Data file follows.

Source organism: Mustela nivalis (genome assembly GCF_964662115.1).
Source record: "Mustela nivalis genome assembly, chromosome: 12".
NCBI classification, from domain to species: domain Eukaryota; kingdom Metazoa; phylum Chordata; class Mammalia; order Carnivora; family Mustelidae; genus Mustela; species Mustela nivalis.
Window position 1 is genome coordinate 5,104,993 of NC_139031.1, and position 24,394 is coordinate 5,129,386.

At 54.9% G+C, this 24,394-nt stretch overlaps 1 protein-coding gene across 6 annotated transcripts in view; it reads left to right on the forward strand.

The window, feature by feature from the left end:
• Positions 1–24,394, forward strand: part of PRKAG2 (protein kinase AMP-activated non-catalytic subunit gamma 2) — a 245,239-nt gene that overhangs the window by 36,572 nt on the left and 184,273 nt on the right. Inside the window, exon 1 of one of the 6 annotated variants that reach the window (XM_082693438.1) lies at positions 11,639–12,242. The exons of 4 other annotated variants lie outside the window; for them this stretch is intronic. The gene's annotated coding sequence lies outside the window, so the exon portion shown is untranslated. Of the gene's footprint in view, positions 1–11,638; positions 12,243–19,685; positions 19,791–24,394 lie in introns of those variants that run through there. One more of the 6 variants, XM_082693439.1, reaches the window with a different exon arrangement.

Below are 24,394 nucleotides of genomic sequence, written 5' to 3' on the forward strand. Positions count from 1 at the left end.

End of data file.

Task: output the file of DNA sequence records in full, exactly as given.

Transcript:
Source organism: Mustela nivalis (genome assembly GCF_964662115.1).
Source record: "Mustela nivalis genome assembly, chromosome: 12".
NCBI classification, from domain to species: domain Eukaryota; kingdom Metazoa; phylum Chordata; class Mammalia; order Carnivora; family Mustelidae; genus Mustela; species Mustela nivalis.
Window position 1 is genome coordinate 5,104,993 of NC_139031.1, and position 24,394 is coordinate 5,129,386.

At 54.9% G+C, this 24,394-nt stretch overlaps 1 protein-coding gene across 6 annotated transcripts in view; it reads left to right on the forward strand.

The window, feature by feature from the left end:
• Positions 1–24,394, forward strand: part of PRKAG2 (protein kinase AMP-activated non-catalytic subunit gamma 2) — a 245,239-nt gene that overhangs the window by 36,572 nt on the left and 184,273 nt on the right. Inside the window, exon 1 of one of the 6 annotated variants that reach the window (XM_082693438.1) lies at positions 11,639–12,242. The exons of 4 other annotated variants lie outside the window; for them this stretch is intronic. The gene's annotated coding sequence lies outside the window, so the exon portion shown is untranslated. Of the gene's footprint in view, positions 1–11,638; positions 12,243–19,685; positions 19,791–24,394 lie in introns of those variants that run through there. One more of the 6 variants, XM_082693439.1, reaches the window with a different exon arrangement.

Below are 24,394 nucleotides of genomic sequence, written 5' to 3' on the forward strand. Positions count from 1 at the left end.